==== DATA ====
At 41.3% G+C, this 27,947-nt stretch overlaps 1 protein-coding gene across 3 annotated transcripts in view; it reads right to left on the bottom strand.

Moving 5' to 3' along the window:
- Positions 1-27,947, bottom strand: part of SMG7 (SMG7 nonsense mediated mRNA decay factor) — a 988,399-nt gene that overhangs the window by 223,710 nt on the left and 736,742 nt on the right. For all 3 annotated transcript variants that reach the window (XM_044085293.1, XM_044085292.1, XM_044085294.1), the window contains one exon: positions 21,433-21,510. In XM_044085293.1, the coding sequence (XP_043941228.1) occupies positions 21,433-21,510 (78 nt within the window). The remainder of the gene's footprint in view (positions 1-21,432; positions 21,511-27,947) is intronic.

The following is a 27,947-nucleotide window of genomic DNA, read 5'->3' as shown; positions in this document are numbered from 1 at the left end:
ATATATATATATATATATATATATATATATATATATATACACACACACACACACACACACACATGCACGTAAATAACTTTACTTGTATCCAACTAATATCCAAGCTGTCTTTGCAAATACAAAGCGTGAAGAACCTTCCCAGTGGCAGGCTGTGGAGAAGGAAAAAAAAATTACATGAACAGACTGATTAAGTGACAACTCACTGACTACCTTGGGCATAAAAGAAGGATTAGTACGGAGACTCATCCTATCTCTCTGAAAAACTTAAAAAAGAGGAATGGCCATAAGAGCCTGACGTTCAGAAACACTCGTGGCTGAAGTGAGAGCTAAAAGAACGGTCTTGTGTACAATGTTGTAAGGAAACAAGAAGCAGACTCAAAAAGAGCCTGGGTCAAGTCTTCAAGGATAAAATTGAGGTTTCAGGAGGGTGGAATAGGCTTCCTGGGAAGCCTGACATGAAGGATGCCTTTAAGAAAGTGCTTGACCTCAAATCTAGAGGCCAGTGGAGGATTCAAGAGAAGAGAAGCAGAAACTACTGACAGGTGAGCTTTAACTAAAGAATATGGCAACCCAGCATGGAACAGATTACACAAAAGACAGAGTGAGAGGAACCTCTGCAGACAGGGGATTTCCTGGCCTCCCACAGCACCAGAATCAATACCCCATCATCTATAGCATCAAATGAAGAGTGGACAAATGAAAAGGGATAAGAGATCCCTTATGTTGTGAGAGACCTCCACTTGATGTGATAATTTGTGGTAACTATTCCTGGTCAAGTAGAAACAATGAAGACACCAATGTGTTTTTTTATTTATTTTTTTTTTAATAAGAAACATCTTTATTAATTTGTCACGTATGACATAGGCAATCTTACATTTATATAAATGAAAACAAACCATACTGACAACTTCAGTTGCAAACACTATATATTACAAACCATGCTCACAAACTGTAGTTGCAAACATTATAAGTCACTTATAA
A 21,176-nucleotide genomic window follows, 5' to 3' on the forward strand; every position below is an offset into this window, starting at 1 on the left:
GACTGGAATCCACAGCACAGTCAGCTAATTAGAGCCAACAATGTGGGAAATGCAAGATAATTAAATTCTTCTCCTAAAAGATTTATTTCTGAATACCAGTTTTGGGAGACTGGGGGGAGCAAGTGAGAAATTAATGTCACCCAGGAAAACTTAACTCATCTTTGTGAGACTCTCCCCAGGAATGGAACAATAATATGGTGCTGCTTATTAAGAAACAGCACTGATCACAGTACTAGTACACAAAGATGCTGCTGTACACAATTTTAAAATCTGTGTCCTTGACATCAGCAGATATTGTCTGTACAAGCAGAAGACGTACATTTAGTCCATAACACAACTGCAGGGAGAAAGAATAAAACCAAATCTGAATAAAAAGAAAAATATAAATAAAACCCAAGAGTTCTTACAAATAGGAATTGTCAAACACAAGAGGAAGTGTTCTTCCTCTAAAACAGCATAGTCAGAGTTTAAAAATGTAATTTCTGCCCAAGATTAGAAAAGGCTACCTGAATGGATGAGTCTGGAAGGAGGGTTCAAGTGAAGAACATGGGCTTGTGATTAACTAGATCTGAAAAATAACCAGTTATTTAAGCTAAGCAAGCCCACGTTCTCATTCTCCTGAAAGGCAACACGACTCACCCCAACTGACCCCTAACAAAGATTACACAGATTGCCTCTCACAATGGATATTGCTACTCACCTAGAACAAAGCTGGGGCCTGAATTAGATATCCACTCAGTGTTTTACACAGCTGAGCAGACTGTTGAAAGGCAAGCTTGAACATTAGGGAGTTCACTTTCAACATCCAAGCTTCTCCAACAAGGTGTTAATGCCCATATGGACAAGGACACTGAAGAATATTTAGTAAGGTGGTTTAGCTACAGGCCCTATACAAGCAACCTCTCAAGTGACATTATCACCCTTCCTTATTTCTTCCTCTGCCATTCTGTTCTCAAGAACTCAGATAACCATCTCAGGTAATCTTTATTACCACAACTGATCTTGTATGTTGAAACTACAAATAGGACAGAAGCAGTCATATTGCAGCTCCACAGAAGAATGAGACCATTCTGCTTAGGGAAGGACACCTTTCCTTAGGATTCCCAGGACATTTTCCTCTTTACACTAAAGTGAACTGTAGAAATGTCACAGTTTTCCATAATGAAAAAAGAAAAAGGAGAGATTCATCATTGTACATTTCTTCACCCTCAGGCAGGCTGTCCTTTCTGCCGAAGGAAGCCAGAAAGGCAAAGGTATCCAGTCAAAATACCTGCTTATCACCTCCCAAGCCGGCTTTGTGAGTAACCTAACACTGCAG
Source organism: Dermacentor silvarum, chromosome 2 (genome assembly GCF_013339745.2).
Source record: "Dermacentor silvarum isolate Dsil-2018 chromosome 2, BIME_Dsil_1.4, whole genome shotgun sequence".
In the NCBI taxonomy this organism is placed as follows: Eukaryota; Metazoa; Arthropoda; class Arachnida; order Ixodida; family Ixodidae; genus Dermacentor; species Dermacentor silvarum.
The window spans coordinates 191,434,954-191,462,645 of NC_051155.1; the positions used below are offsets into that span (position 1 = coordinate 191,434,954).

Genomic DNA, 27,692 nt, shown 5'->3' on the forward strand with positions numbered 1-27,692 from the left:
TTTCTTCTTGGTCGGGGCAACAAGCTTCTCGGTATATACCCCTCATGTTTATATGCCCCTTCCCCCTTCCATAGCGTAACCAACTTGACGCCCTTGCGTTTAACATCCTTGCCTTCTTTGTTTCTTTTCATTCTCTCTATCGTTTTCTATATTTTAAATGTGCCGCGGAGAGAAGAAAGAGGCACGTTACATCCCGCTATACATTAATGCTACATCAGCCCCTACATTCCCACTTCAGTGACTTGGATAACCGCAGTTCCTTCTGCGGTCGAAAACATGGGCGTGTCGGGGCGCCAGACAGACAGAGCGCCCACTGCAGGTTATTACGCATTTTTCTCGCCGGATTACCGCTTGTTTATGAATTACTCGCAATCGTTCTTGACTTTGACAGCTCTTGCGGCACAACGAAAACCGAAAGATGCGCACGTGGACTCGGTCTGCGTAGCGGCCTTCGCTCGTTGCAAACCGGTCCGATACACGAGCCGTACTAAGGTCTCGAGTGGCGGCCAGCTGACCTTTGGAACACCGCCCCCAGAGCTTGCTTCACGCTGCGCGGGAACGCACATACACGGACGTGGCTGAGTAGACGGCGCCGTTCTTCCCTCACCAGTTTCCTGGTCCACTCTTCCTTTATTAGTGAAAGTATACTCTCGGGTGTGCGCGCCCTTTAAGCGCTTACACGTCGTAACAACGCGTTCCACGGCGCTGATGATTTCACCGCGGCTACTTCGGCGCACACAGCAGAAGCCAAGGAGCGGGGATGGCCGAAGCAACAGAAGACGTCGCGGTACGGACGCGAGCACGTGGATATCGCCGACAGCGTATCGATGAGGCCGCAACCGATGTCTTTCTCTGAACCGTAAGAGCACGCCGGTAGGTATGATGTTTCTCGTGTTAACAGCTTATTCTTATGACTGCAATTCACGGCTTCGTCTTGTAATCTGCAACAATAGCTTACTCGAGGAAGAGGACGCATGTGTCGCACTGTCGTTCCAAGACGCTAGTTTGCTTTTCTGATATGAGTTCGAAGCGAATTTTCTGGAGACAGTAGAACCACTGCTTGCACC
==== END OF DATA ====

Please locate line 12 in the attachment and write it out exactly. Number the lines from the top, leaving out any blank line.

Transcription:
Genomic DNA, 27,692 nt, shown 5'->3' on the forward strand with positions numbered 1-27,692 from the left: